The teacher realised that Hayley was a naturally introverted child who found it difficult to perform. Firstly, he suggested that Hayley might sing regularly for friends and family. So that Hayley's parents felt comfortable with this, they asked their chosen audience if they would do Hayley a big favour by listening to her singing.  The teacher also suggested that Hayley became an actor when she sang, taking on the personality of the different characters in the songs. Well before the next school production, he told Hayley how good it was to show off her skill at communicating the mood and character of the songs. This strategy gave Hayley the confidence to be expressive and her performances became more convincing.

'I COULD PLAY IT AT HOME!'

I wish I had £10 for every student who has said that to their teacher after playing badly in the lesson! However, it is probably true - that's because when we play for an audience, no matter how small and even if it is just the teacher, a significant percentage of our attention tends to focus on what that person is thinking about our playing, and insidious self-talk thoughts come into our heads, telling us that we might make a mistake. There is a very enjoyable book on just this subject, The Inner Game of Music by Barry Green with Tim Gallwey and The Chimp Paradox by Steve Peters has also become popular for promoting confidence and success.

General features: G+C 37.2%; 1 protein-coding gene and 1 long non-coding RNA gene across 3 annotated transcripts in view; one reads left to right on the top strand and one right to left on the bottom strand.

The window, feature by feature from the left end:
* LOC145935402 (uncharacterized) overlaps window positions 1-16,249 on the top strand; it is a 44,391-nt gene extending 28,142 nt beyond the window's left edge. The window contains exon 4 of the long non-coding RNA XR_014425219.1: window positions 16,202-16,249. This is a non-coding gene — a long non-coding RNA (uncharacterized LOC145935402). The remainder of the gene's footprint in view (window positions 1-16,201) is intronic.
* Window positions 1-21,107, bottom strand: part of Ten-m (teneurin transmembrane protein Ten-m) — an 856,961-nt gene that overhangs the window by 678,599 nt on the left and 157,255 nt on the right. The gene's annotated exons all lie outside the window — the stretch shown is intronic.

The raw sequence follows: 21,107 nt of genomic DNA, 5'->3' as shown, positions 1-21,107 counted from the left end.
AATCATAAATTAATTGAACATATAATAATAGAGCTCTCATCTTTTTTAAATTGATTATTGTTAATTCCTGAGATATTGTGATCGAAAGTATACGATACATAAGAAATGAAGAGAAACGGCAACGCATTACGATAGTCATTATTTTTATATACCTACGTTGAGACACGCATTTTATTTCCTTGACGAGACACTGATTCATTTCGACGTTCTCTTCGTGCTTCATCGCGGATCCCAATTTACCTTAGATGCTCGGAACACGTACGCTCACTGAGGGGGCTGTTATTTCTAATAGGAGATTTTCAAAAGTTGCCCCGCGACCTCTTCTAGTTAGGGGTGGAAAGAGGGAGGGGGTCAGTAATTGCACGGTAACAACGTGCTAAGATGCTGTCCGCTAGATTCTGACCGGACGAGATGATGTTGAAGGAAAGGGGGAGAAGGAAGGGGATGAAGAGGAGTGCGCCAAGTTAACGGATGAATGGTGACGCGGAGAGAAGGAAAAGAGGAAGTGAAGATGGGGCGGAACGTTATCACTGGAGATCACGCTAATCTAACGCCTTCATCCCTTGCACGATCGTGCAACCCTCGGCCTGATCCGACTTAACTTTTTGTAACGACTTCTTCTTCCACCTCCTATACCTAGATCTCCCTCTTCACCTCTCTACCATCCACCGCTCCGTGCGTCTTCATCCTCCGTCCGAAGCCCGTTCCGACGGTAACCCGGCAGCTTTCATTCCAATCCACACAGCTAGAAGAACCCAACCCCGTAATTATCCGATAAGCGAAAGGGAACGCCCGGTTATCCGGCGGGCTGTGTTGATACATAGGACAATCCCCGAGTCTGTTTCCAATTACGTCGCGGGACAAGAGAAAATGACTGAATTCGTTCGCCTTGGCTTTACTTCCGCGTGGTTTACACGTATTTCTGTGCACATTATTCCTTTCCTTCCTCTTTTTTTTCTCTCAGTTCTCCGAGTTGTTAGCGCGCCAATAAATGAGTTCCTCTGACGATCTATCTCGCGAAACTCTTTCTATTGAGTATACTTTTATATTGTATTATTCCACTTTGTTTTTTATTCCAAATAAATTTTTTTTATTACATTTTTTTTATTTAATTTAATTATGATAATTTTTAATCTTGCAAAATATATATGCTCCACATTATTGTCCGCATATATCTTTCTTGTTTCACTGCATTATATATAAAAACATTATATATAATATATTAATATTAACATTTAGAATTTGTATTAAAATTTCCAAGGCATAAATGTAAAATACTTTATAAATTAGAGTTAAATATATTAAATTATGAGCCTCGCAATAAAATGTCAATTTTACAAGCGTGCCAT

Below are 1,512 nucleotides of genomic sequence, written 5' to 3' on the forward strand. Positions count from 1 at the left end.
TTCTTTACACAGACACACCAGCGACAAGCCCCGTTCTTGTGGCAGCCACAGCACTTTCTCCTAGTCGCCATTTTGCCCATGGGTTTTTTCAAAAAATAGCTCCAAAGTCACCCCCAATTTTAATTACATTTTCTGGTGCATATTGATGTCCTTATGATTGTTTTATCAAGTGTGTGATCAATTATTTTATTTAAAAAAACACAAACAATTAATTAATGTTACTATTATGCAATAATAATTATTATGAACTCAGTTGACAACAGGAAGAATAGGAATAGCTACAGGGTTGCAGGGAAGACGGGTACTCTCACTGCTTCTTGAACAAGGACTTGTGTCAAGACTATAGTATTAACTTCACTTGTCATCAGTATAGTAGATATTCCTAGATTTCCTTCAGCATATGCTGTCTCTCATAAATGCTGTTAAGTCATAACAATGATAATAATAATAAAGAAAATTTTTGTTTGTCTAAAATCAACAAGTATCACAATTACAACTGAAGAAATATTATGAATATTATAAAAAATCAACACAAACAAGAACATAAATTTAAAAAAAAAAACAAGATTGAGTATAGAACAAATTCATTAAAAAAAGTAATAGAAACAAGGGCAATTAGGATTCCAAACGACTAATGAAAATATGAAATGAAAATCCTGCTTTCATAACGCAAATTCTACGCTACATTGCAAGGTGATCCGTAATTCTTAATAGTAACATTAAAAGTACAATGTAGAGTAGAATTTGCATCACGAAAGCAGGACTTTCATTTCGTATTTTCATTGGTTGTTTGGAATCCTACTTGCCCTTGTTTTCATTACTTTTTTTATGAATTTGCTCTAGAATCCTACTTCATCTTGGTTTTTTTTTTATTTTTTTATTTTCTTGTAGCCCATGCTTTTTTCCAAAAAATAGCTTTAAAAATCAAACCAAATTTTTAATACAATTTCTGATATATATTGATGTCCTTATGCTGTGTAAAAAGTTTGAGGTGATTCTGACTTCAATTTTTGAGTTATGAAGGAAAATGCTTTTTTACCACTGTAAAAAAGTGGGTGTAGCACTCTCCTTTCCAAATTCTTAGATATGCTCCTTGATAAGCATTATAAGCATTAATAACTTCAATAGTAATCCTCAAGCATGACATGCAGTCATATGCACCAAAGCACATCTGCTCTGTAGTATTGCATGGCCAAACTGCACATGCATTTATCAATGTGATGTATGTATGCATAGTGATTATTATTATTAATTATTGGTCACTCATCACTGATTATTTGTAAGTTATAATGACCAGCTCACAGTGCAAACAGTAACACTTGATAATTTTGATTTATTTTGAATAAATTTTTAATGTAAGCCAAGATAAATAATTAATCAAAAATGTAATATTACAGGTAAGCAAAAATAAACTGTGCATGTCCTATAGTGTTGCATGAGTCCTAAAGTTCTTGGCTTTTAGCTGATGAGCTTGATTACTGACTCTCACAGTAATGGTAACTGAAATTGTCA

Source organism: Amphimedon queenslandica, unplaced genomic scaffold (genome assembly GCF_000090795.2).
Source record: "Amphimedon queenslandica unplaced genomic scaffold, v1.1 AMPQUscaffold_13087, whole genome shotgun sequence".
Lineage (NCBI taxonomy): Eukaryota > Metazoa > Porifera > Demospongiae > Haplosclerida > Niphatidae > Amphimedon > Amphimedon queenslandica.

how Layla became A CONFIDENT PERFORMER

Layla is a percussion player who needs to memorise much of her repertoire. Layla used to be a nervous performer and underachieved in exams, sometimes having memory lapses. Her teacher addressed the problem using techniques that would keep Layla's memory secure under stress and alter her attitude towards performing, including positive imagery and self-talk. Layla's percussion teacher is confident with using these techniques because she is also a qualified, experienced NLP (neuro-linguistic programming) practitioner but, generally speaking, it is advisable for those affected by deep-seated performance anxiety to consult a professional in that specific field. 

Plan for a Peak Performance